Beckett & Ancel
The Most Difficult Plays – n° 19.
Play & Video Game
Globox looks like nothing, it is too massive to be in close-up, too blue to be seen from afar, too soft not to be mistaken for a weird mushroom
But he is a major character in the adventures of Rayman, created by Michel Ancel for Ubisoft.
He’s the kindly fool – the friend we drag along and can’t chase away, because, well, he is kind.
The study of his brain shows a little speck lost at the end of an overly massive ocular nerve – all floating in a big empty cavity…
In short, he is an outstanding and over-loved character of the Rayman series, in the category: adorable and harmless fool.
Estragon looks like nothing, he appears slumped on the road, busy trying to take off his shoes – but when the brain does not work, the shoe does not go. He had to take them off every day … yes yes, always constraints, things to do, even when you have given up being an honorable man … but the shoes are stuck and he suffers.
As you have understood, it is about proposing a totally scandalous staging of Beckett’s cult play: Waiting for Godot.
Let’s see if it can work – before mentioning all the problems posed by this proposal.
Estragon spent the night in a ditch – after being beaten by people, but he no longer knows who they are, these people.
He doesn’t care about all this, Estragon.
He cares about waiting.
Isn’t that enough ? All right… maybe not.
So he cares about waiting for someone. Tomorrow.
The nice thing about tomorrow is that it’s never today.
So he’s not in such a hurry – he’ll have time to take off his shoes and tinker with a few things before tomorrow.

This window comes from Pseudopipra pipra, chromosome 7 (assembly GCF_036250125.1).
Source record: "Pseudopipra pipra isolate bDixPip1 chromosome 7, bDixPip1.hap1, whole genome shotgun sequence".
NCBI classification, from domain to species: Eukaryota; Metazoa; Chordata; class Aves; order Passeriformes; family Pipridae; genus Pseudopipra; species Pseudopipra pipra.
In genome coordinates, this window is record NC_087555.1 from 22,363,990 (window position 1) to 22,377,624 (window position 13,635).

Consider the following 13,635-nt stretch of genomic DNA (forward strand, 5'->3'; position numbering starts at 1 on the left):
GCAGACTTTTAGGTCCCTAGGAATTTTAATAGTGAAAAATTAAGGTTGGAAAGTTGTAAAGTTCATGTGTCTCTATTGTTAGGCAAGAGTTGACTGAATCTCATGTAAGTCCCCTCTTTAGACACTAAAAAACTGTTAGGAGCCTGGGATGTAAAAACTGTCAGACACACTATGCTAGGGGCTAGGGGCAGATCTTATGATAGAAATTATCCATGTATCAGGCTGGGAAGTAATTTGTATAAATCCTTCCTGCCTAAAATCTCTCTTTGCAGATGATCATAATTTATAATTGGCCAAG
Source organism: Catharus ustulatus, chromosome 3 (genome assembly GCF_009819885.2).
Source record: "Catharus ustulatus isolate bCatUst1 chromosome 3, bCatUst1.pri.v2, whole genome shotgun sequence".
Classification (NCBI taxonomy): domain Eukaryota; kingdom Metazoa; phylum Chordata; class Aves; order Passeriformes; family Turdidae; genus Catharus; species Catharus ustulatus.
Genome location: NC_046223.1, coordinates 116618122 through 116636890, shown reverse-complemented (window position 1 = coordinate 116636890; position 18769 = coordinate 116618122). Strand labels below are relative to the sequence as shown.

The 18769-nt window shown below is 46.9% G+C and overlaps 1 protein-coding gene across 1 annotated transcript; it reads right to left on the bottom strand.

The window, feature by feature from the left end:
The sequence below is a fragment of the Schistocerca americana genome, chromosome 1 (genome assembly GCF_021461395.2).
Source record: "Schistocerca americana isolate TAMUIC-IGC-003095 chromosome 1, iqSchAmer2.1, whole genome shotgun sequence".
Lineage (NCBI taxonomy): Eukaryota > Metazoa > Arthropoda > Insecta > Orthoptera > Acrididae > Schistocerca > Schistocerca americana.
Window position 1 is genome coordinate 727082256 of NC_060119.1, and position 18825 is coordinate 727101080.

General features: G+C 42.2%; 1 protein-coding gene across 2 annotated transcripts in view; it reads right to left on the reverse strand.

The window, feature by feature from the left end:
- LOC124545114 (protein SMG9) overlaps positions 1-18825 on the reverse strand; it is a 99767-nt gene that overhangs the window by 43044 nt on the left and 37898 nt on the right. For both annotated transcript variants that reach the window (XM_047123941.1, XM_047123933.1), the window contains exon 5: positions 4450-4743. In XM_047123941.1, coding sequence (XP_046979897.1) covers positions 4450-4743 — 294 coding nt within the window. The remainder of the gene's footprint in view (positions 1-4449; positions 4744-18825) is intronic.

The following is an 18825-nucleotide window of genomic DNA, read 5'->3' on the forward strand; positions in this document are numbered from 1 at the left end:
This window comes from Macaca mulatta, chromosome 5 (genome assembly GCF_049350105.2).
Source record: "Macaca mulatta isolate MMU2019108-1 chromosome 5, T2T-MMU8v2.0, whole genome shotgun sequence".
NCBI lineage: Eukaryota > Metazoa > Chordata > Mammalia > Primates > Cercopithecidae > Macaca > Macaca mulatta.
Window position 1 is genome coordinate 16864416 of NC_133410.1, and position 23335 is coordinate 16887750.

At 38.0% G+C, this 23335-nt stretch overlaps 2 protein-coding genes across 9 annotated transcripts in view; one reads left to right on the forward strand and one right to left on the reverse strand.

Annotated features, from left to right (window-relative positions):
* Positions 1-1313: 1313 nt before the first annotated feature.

You see, he is waiting for Godot, that’s what he has to do in life. It’s a complex job – waiting is not for everyone – but it’s a job he can do, so he waits.
The powerful intellectual quality of his answers makes me suspect that he has a brain as developed as Globox’s.
The advantage of having a mini-brain in an oversized skull is that the brain is not too tight.
In a word, Globox would be perfect to play the character of Estragon.
There is an uncommon community of mental power between them.
With a huge advantage for Globox over all the actors in the world: Globox is unfathomably stupid.
And he allows us to put Waiting for Godot, an absurd play, in what is, in my humble opinion, its register: the comic.
I don’t know if you’ve had the good fortune to see Godot played comically – for my part, it hasn’t happened once. I’ve only seen stagings of rare intellectuality, of abysmal depth, playing with greyness and silences – and the most intelligent spectators coming out saying that it was deliciously funny.
Lacking such a fine sense of humor, I propose to see, for once, a staging made for spectators who, like me, are impervious to very subtle humor. Thus, Godot by Globox.
If you take the time to consider the feet of this famous character, you can see that he would have some difficulty in removing his shoes :
that he would be very credible in explaining that he doesn’t remember much.
Even more credible when he would be confronted with the infernal duo Lucky/Pozzo: he had felt sorry for Lucky and what happens? He gets beaten up by this stupid bad guy???
In a word, Globox is almost made for the role.
Of course, putting this on a stage would give Altair a nasty iconoclastic reputation.
The theatre would surely lose all its distinguished clientele.
That said, you have to choose your clientele – the distinguished clientele is not the target.
On the other hand, the clientele who know Globox – and who do not know Estragon at all – would necessarily be delighted.
As for the practical side – there are two problems
The first is physical: we have to create a credible robotic Globox, and give it a voice: that’s where the real actor comes in, not on the stage but behind it, giving the lines.
This is not a problem, since all this is already done, and often very well.
The second is legal – Globox is a creation of Michel Ancel, under the leadership of Ubisoft. So we should be able to release Globox… and everything would be fine.
Release or make agreements, of course.
I’ll come back to this point, which will have to be worked on: the release of cult characters to use them as actors is such a fundamental link that I don’t see how to avoid it.
Featured Image : Globox, in Rayman 3 – Michel Ancel – Ubisoft